91 F3d 152 Gerald Risner Testamentary Trust
91 F.3d 152
GERALD L. RISNER TESTAMENTARY TRUST; Gerald L. Risner, dba
J.R. Industries, Plaintiffs-Appellants,
AMERICAN STATES INSURANCE CO.; Colonia Insurance Co.;
Associated Insurance Management Corp.; American
Economy Insurance Co., Defendants-Appellees.
GERALD L. RISNER TESTAMENTARY TRUST; Gerald L. Risner, dba
J.R. Industries, Plaintiffs-Appellees,
AMERICAN STATES INSURANCE CO.; American Economy Insurance
Nos. 95-55217, 95-55305.
United States Court of Appeals, Ninth Circuit.
Argued and Submitted June 6, 1996.
Decided July 8, 1996.
NOTICE: Ninth Circuit Rule 36-3 provides that dispositions other than opinions or orders designated for publication are not precedential and should not be cited except when relevant under the doctrines of law of the case, res judicata, or collateral estoppel.
Before: FLETCHER, RYMER, and KLEINFELD, Circuit Judges.
The plaintiff insured appeals the dismissal on summary judgment of its insurance coverage action against the defendant insurers on the basis of pollution exclusion clauses in the policies. We have jurisdiction, 28 U.S.C. § 1291, and we affirm.
The Gerald L. Risner Testamentary Trust, successor in interest to Gerald L. Risner, dba J.R. Industries ("Risner"), owned property at 11019 Jacinto Way in Saticoy, California. On this property was a one-story building divided into twelve units of 800 square feet each. Risner rented Unit 11 of these premises to Benjamin L. Adams, dba Pacific Intermediates ("Adams"). Adams mixed chemicals for pharmaceutical purposes. In Unit 11, Adams stored acetone, chlorosulfonic acid, dimethylamine, methanol, phosgene, pyridine, sodium hydroxide, and sodium tripolyphosphate, chemicals listed as "hazardous substances" by the Comprehensive Environmental Response, Compensation and Liability Act of 1980 ("CERCLA"), 42 U.S.C. § 9601(14). These chemicals are toxic and pose serious hazards to human health and the environment.
The American States Insurance Company ("American States") issued Risner a commercial general liability insurance policy for the relevant period. The Colonia Insurance Company ("Colonia") issued Adams a commercial general liability insurance policy for the relevant period that covered Risner as an additional named insured. Both policies covered bodily injury and property damage caused by the insureds to third parties. Both policies excluded:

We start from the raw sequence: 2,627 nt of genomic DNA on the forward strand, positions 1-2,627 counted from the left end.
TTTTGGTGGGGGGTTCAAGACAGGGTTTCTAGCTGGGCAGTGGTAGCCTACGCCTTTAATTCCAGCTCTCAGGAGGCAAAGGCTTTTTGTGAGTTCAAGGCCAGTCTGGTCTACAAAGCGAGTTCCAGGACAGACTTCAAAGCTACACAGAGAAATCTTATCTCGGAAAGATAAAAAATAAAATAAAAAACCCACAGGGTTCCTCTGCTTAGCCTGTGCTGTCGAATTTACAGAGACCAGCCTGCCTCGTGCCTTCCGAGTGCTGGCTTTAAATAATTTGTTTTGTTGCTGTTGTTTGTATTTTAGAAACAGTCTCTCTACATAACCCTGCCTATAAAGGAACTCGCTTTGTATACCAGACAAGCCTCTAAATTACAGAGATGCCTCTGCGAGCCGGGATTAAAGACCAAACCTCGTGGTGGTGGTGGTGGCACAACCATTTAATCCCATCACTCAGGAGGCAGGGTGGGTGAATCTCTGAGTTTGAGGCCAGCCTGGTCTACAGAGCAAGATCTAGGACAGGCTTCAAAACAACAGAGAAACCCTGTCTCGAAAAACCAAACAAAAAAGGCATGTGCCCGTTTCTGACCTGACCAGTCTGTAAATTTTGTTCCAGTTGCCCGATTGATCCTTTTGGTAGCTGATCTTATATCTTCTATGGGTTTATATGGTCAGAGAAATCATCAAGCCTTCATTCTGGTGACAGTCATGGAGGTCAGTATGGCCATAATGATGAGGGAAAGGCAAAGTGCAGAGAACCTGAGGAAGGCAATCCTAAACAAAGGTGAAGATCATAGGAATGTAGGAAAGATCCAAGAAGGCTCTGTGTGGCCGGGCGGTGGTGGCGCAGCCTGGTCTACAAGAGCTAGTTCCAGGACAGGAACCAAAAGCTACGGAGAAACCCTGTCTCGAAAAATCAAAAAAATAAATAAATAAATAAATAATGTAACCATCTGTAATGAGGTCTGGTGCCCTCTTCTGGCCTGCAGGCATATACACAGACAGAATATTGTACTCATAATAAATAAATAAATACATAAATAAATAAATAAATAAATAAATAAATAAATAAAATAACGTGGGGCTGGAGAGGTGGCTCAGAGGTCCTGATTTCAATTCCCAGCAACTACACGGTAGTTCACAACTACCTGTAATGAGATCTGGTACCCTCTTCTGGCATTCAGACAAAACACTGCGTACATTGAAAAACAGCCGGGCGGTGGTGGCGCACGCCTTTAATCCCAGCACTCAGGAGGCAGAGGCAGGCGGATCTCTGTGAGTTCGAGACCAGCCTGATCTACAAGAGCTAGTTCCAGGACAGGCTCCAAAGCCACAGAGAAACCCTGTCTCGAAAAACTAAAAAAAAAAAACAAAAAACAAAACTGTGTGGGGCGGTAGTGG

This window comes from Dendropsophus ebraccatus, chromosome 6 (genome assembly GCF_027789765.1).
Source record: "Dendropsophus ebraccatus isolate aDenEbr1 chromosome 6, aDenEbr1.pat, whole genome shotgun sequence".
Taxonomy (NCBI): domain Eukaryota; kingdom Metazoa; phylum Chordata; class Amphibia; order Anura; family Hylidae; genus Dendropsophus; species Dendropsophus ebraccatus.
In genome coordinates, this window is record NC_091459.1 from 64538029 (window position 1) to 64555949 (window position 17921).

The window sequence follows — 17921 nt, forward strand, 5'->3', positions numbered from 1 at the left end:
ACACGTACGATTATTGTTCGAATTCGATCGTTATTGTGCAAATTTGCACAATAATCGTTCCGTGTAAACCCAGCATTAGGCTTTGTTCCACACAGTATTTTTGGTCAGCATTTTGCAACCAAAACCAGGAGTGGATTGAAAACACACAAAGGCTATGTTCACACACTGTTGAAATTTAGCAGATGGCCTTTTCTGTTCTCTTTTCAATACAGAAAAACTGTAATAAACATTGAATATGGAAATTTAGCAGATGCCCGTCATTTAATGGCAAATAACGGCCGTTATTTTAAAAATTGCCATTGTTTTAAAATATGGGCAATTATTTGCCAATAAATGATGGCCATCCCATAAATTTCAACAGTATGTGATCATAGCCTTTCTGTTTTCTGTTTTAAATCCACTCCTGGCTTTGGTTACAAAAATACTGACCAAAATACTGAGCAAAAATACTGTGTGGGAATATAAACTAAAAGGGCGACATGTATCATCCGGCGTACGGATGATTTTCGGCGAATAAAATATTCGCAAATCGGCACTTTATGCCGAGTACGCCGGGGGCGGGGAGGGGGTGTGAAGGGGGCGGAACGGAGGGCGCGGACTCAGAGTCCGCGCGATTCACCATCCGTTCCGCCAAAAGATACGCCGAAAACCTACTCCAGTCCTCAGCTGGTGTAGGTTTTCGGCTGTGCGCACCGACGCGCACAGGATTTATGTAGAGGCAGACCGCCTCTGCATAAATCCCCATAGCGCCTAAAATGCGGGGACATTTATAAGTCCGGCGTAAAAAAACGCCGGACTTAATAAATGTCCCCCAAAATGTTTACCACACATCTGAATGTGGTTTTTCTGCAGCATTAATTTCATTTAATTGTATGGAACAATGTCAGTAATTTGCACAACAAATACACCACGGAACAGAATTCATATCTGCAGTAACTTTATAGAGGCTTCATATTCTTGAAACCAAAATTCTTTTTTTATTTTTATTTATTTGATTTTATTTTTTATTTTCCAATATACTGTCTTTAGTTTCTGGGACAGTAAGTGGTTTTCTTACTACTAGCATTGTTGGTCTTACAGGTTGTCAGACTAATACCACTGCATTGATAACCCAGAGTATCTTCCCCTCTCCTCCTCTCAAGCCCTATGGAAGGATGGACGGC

(1) "bodily injury" or "property damage" arising out of actual, alleged or threatened discharge, dispersal, release or escape of pollutants ... at or from premises you own, rent, or occupy....
(2) Any loss, cost, or expense arising out of any governmental direction or request that you test for, monitor, clean up, remove, contain, treat, detoxify or neutralize pollutants.
In April 1989, a fire broke out in Risner's building. According to the investigator for the Ventura County Fire Department, the fire began in Unit 11 when the electrical components of appliances not approved for the laboratory ignited the flammable vapors released by open chemical containers. The fire caused the release of many of the chemicals stored by Adams in Unit 11. Water from the fire suppression effort and from a broken water main began to carry these chemicals away from the building. In order to prevent these chemicals from contaminating the groundwater, local, state, and federal officials took immediate containment and remediation action that successfully decontaminated Risner's property.
In July 1991, the federal Environmental Protection Agency ("EPA") brought a civil action against Risner to recover the costs arising out of this emergency clean-up action. Risner tendered the action to American States and to Colonia, but both companies refused to defend the action. Risner and the EPA later entered a settlement under which Risner agreed to pay $400,464 to the EPA.